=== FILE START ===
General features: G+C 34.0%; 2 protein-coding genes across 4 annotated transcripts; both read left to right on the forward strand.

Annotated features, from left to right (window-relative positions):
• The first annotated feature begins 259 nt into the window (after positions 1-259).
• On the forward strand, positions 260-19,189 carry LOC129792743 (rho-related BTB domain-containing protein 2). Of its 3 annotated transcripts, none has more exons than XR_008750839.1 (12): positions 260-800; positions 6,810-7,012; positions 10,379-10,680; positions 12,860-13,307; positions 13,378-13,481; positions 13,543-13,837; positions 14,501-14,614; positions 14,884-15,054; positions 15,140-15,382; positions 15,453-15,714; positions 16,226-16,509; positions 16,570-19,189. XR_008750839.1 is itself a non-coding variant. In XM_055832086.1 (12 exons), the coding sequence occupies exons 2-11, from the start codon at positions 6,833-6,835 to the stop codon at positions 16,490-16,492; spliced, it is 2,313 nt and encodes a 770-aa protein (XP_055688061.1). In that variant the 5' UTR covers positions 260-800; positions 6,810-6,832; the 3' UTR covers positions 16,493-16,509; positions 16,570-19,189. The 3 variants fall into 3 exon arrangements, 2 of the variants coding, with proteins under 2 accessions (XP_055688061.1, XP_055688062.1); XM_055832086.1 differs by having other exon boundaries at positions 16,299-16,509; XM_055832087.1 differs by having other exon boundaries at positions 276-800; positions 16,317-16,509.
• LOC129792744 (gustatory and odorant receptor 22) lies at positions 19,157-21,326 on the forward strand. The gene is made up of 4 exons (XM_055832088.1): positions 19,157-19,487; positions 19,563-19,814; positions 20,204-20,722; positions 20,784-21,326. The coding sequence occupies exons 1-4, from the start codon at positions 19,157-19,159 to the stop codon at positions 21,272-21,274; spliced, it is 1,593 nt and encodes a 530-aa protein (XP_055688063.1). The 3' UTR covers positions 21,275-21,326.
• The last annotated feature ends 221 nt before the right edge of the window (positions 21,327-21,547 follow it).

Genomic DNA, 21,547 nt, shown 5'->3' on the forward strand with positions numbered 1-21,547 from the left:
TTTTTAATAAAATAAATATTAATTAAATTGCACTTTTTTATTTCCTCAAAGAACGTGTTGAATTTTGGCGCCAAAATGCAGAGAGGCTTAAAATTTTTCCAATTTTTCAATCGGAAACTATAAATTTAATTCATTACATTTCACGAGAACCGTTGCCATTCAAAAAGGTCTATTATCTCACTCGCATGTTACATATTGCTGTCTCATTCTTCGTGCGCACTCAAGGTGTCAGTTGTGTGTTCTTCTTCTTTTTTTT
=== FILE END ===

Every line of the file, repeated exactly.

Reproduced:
General features: G+C 34.0%; 2 protein-coding genes across 4 annotated transcripts; both read left to right on the forward strand.

Annotated features, from left to right (window-relative positions):
• The first annotated feature begins 259 nt into the window (after positions 1-259).
• On the forward strand, positions 260-19,189 carry LOC129792743 (rho-related BTB domain-containing protein 2). Of its 3 annotated transcripts, none has more exons than XR_008750839.1 (12): positions 260-800; positions 6,810-7,012; positions 10,379-10,680; positions 12,860-13,307; positions 13,378-13,481; positions 13,543-13,837; positions 14,501-14,614; positions 14,884-15,054; positions 15,140-15,382; positions 15,453-15,714; positions 16,226-16,509; positions 16,570-19,189. XR_008750839.1 is itself a non-coding variant. In XM_055832086.1 (12 exons), the coding sequence occupies exons 2-11, from the start codon at positions 6,833-6,835 to the stop codon at positions 16,490-16,492; spliced, it is 2,313 nt and encodes a 770-aa protein (XP_055688061.1). In that variant the 5' UTR covers positions 260-800; positions 6,810-6,832; the 3' UTR covers positions 16,493-16,509; positions 16,570-19,189. The 3 variants fall into 3 exon arrangements, 2 of the variants coding, with proteins under 2 accessions (XP_055688061.1, XP_055688062.1); XM_055832086.1 differs by having other exon boundaries at positions 16,299-16,509; XM_055832087.1 differs by having other exon boundaries at positions 276-800; positions 16,317-16,509.
• LOC129792744 (gustatory and odorant receptor 22) lies at positions 19,157-21,326 on the forward strand. The gene is made up of 4 exons (XM_055832088.1): positions 19,157-19,487; positions 19,563-19,814; positions 20,204-20,722; positions 20,784-21,326. The coding sequence occupies exons 1-4, from the start codon at positions 19,157-19,159 to the stop codon at positions 21,272-21,274; spliced, it is 1,593 nt and encodes a 530-aa protein (XP_055688063.1). The 3' UTR covers positions 21,275-21,326.
• The last annotated feature ends 221 nt before the right edge of the window (positions 21,327-21,547 follow it).

Genomic DNA, 21,547 nt, shown 5'->3' on the forward strand with positions numbered 1-21,547 from the left:
TTTTTAATAAAATAAATATTAATTAAATTGCACTTTTTTATTTCCTCAAAGAACGTGTTGAATTTTGGCGCCAAAATGCAGAGAGGCTTAAAATTTTTCCAATTTTTCAATCGGAAACTATAAATTTAATTCATTACATTTCACGAGAACCGTTGCCATTCAAAAAGGTCTATTATCTCACTCGCATGTTACATATTGCTGTCTCATTCTTCGTGCGCACTCAAGGTGTCAGTTGTGTGTTCTTCTTCTTTTTTTT